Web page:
Interesting comments from Dan Tubbs, co–manager of BlackRock’s Global Emerging Markets Team, in Moneywise regarding the need to look beyond the BRIC thesis when it comes to one’s “emerging” market investments.  Such commentary continues to be apropos as the MSCI Frontier Markets Index return (9.32%) over its Emerging Markets counterpart stands over one thousand basis points YTD.

“Aside from the BRIC economies, there are 18 other emerging markets and a further 25 frontier markets for the investor to consider.  ‘Many of these countries have as good, if not better, growth characteristics than the BRIC economies.  Two key structural drivers we are seeing within emerging markets are the favourable shift in demographics and the rapid growth in domestic consumption,’ [said Tubbs.]  A quick look at the average GDP growth of developing countries against developed tells the same story: Peru’s 7% GDP average growth and Indonesia’s 5.5% compares to 1.1% in the US, 0.8% in the UK and a paltry 0.05% in Japan.  Emerging stockmarkets have also outperformed: Egypt has returned 230% over five years and Korea 110% while the UK, US and Japan have returned between 8% and 11%.”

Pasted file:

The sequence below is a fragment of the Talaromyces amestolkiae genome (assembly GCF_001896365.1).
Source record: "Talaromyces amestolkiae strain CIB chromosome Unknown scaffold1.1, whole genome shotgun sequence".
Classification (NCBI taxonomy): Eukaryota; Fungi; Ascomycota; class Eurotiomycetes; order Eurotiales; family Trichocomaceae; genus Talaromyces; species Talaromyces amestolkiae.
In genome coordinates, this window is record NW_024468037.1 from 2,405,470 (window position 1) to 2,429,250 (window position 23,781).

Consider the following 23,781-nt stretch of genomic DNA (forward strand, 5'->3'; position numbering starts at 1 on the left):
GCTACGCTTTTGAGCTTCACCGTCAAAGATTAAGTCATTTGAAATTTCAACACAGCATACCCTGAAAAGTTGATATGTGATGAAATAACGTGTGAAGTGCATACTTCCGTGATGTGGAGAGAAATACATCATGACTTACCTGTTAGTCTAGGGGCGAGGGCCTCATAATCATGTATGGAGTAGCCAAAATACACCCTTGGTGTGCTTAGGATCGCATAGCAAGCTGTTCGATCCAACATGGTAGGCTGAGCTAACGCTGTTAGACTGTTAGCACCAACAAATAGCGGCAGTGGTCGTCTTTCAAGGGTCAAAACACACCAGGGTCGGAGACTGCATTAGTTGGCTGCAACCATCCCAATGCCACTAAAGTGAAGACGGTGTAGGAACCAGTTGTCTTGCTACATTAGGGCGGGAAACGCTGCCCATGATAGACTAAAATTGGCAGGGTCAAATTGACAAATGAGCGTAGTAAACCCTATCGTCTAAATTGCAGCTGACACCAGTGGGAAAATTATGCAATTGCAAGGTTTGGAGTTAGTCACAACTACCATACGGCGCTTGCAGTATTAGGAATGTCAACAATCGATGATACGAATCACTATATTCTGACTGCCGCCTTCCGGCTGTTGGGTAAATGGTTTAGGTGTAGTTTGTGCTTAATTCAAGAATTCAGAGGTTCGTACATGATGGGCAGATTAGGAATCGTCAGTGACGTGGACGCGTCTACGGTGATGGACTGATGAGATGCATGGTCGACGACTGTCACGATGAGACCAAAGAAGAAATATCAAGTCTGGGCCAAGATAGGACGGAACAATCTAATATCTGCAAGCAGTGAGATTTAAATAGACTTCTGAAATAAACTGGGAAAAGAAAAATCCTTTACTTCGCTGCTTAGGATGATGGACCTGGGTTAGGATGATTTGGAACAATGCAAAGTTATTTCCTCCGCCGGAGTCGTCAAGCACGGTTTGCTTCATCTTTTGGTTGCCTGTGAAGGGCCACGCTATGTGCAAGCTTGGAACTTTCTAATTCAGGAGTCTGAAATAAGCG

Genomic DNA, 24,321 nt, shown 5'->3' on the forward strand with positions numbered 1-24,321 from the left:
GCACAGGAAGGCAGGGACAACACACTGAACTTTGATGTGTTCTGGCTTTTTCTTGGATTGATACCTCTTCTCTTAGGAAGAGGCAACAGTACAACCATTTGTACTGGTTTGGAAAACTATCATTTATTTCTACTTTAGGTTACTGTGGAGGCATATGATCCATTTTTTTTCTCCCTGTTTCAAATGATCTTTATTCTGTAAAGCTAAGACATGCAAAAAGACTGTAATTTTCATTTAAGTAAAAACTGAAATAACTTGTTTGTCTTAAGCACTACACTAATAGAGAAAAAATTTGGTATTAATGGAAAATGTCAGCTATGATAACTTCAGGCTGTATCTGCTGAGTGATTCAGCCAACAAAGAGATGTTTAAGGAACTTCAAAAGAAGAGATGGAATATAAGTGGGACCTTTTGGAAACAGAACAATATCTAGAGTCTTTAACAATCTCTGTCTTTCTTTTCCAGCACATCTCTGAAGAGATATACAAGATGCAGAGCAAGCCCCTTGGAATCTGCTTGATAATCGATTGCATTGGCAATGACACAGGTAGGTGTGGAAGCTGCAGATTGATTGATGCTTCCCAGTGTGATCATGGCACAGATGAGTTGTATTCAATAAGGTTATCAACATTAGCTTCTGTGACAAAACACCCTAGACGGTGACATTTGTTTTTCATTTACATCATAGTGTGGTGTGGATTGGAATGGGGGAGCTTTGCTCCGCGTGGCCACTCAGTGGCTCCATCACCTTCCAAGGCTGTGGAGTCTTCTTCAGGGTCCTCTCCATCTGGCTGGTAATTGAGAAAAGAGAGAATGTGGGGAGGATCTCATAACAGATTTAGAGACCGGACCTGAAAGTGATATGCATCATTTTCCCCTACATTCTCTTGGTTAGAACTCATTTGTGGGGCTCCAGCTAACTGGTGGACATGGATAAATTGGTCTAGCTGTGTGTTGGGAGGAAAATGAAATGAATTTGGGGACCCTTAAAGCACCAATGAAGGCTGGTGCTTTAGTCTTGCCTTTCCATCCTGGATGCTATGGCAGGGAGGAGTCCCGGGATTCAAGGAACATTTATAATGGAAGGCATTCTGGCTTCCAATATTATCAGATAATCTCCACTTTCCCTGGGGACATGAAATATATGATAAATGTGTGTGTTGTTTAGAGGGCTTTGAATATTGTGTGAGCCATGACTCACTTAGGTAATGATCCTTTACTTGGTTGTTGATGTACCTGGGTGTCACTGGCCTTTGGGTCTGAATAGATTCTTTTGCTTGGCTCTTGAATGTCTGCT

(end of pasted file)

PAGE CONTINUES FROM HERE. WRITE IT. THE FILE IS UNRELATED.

Tubbs also mentions both Saudi Arabia and Qatar as markets worth special consideration:

“Saudi Arabia [has a] young up-and-coming population [that] is driving domestic consumption.  Its government has a huge infrastructure spending programme and Tubbs calls it an ‘undiscovered opportunity for investors’ given that foreign investors make up only 0.5% of the Saudi stockmarket.  Qatar [is] ‘one of the world’s fastest growing economies,’ according to Tubbs.  It has stronger annual GDP than China and is a leading liquefied natural gas producer with 14% of the world’s gas reserves.”

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